See Better for Life

A whole new world awaits patients after cataract surgery.

As a hairstylist, Debra Jefferis has a keen eye for the latest trends in hair, from cuts to color and everything in between.
But in recent years, Debra’s eyesight began to interfere with her ability to perform her job as meticulously as she always had.

Photos by Jordan Pysz.

Debra can see clearly when cutting her clients’ hair now.

“I never screwed up anyone’s hair,” Debra says with a laugh. “I would cut myself with the scissors a few times, instead of cutting the hair. I also had a hard time reading directions on some products. I found myself having to stop and refocus much more than I ever had before.
“Everything seemed blurry or fuzzy all the time,” she describes. “I would hold a label far away from me to read the words.
“I eventually had to stop driving at night because the glare from oncoming headlights was almost blinding to me. It was too bright.
“I’ve worn glasses for many years, and I figured I needed a stronger prescription. When I finally went to my ophthalmologist, I was told there was nothing they could do as far as changing my eyeglass prescription. Years earlier, they told me I had cataracts forming, but not to worry. However, it had finally reached the point where they said I needed to have the surgery to have the cataracts removed. That’s when I was referred to Pasadena Eye Center.”

Informed Patients

When cataracts develop, it becomes increasingly difficult to read, especially in low-light situations. In addition, people describe a variety of symptoms, including the need for frequent changes in eyeglass prescriptions and a loss in the vibrancy of colors.
“Debra complained to me of some of the typical symptoms of advanced cataracts,” explains Nathan R. Emery, MD, an ophthalmologist at Pasadena Eye Center. “She was getting the traditional halos and starbursts and glare from headlights at nighttime while driving.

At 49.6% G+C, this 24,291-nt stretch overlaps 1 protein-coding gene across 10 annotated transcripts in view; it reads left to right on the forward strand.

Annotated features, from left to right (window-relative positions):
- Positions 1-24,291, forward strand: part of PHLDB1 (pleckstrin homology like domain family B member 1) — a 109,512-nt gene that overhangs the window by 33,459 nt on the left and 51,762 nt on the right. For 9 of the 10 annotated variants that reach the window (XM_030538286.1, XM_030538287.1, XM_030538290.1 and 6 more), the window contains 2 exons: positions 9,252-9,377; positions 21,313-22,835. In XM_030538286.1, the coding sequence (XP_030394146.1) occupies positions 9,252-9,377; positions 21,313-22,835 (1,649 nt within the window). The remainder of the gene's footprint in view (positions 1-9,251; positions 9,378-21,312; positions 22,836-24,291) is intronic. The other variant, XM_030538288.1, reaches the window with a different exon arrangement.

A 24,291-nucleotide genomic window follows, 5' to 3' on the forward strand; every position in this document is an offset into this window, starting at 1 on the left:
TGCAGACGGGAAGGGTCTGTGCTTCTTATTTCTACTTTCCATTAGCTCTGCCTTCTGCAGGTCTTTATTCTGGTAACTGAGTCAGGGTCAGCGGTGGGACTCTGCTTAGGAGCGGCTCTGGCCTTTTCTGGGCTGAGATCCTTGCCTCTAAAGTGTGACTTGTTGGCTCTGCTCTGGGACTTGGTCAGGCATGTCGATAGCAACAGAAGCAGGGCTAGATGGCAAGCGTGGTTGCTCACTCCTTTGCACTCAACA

“After examining her eyes, I determined that she did have advanced cataracts and required surgery.”
Cataract surgery generally takes less than 15 minutes to perform, including preparation and post-op observation, assures Dr. Emery. The stay at the surgery center is about 90 minutes. The vision may be blurry for the first few days, but is nearly always much better within a few weeks.
“I was nervous about the surgery,” Debra shares. “In fact, I chickened out twice before at different offices before even going to see Dr. Emery. But, he made me feel comfortable because he explained everything to me and made me a part of the decision-making process. I just needed to find the right surgeon, and I did, with Dr. Emery.
“He explained everything he was going to do and gave me information to take home and read, so I was well-informed about the procedure beforehand. The information they shared is top-notch.”

Symfony of Sight

Following cataract removal, Dr. Emery says it is necessary for patients to have intraocular lens (IOL) implants placed.
“Based on the health of the eye and factors determined in the exam, we discuss lens and surgical options with the patient and decide which lenses to use,” he explains. “We have many options to choose from that will suit the needs and long-term goals of the individual.”
Together, Debra and Dr. Emery decided that the cloudy lens caused by the cataract would be replaced with the leading-edge Symfony IOL, which best suited her lifestyle and needs.